Other cities and states have until December 26 to join the lawsuit to protect their air quality from further deterioration. Despite Charlotte's well-publicized air pollution problems, and the publicity given the lawsuit against the EPA, a survey of Charlotte City Council and the mayor shows only a couple of council members in favor of considering joining the lawsuit. A couple more council members are strongly opposed to suing the EPA, and others say they don't know enough about the issue to take a position.
In a stunning modification of the Clean Air Act, the Bush administration issued rules changes recently which will allow thousands of older power plants, oil refineries and industrial units to make extensive upgrades without having to install new anti-pollution devices. This requirement to install the anti-pollution devices was a critical part of the federal government's efforts to clean up the country's air quality. Bush's changes constitute a sweeping and cost-saving victory for industries, allowing them to continue to emit hundreds of thousands of tons of pollutants into the atmosphere, and save millions of dollars in pollution equipment costs, even if they increase the amounts of pollutants they emit.
What does this mean for Charlotte, a city that, according to the American Lung Association, is already eighth on the nation's dirty air list? While NC has some additional pollution controls to rely on in the form of the state's Clean Smokestacks Act, one of the biggest threats to our city's air quality is pollution that drifts in from our neighbors, specifically coal-fired plants in states to the south and west of us -- states without NC's more environmentally friendly legislation.
Air quality in North Carolina has gotten so bad, it has caused a steady increase in the number of asthma, emphysema and lung cancer cases. According to a recent study by the consulting firm Abt Associates, which conducts assessments for the EPA, North Carolina ranks sixth in per capita deaths from power plant pollution, with an estimated 1,800 North Carolinians dying each year from it.
The Bush administration's changes in the EPA rules -- in effect, giving the green light for more soot in the air -- will only make Charlotte's air quality worse than ever.
All of this has prompted some local politicians, environmentalists and air quality experts to suggest that NC and Charlotte should join in the lawsuit against the EPA to stop what many say is the biggest threat to our environment in 30 years.
During her campaign, newly elected City Council member Susan Burgess stressed the importance of cleaning up Charlotte's dirty air, and says she's eager to address the issue.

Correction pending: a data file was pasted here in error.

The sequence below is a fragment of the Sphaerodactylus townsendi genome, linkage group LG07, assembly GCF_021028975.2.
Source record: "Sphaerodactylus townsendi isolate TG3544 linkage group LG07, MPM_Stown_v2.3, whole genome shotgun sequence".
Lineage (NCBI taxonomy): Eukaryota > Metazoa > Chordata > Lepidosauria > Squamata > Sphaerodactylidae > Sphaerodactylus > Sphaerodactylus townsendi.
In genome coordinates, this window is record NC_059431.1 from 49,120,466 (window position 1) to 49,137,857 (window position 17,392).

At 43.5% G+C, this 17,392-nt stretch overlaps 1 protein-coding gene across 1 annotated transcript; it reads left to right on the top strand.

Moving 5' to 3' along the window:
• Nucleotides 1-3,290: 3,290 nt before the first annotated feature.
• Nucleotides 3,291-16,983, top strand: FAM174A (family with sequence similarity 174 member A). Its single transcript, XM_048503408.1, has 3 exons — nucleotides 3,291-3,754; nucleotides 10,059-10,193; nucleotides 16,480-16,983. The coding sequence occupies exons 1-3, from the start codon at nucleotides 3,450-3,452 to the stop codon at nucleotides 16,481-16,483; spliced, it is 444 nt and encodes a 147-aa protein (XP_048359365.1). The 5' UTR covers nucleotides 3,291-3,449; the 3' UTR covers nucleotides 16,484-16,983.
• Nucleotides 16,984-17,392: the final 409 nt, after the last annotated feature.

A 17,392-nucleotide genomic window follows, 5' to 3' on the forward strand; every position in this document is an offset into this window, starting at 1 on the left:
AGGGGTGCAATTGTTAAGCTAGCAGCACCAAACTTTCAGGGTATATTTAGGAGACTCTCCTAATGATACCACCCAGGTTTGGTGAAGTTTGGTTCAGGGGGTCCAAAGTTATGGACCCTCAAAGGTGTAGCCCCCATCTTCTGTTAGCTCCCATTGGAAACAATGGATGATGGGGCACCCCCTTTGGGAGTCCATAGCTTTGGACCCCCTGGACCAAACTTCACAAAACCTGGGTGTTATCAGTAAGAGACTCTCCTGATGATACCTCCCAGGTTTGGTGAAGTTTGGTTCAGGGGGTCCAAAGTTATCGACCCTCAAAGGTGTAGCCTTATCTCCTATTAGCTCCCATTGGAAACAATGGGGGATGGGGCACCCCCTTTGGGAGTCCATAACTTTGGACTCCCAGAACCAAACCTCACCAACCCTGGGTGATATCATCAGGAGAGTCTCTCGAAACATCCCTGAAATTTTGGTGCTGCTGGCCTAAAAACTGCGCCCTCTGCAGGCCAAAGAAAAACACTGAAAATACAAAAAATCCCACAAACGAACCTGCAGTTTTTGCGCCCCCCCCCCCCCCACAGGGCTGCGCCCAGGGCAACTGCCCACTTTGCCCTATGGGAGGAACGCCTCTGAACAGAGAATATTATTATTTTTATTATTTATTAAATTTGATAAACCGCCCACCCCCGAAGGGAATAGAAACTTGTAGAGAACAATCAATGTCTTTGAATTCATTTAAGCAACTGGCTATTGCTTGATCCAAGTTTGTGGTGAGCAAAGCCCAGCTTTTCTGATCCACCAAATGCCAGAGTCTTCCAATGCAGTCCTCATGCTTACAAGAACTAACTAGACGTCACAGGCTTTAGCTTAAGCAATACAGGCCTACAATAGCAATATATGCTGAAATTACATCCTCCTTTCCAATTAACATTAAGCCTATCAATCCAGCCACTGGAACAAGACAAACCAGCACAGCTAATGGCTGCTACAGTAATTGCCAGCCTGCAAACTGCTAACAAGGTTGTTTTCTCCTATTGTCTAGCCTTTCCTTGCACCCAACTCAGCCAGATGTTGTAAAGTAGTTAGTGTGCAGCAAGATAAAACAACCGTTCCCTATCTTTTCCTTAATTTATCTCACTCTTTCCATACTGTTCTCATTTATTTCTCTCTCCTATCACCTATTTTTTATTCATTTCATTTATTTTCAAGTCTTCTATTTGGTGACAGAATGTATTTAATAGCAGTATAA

"[Bush's new rule] is especially damaging to Charlotte and the state of North Carolina," Burgess said. "In addition to the Charlotte urban region having the eighth dirtiest air in the nation, North Carolina last year had among the nation's highest levels of sulfur dioxide, a byproduct of burning coal. The health risks are now evident in the spike of asthma cases, especially in children and elderly, emphysema and lung cancer. The economic risk is very high as well. Air pollution threatens the trees in the North Carolina mountains, where tourism is the number one industry. Maybe the NC Attorney General should join in the lawsuit. After all, Republicans have lungs and grandchildren, too. Do they have an environmental conscience?"
City Councilman John Tabor disagrees. "My understanding is Duke Power is standing by their commitment to reduce the pollutants from their plants per the NC Clean Air Act," said Tabor, referring to the Clean Smokestacks Act. "If that is the case, I do not see a need to be involved in the suit. Duke should be commended for that position. It is also my understanding that with the [Clean Smokestacks Act], we have one of the most stringent policies in the country."
How Did It Get To This?
Power plant emissions aren't the only culprit contributing to our dirty air; automotive exhaust is also doing some pretty heinous things. While there is some debate as to which one poses the biggest threat, most seem to agree the primary culprits are coal-fired power plants. State analysts say power plants produce about 40 percent of the ozone-forming nitrogen oxides in Charlotte, and about 70 percent of the state's sulfur dioxide, a source of haze, fine particulate matter and acid rain.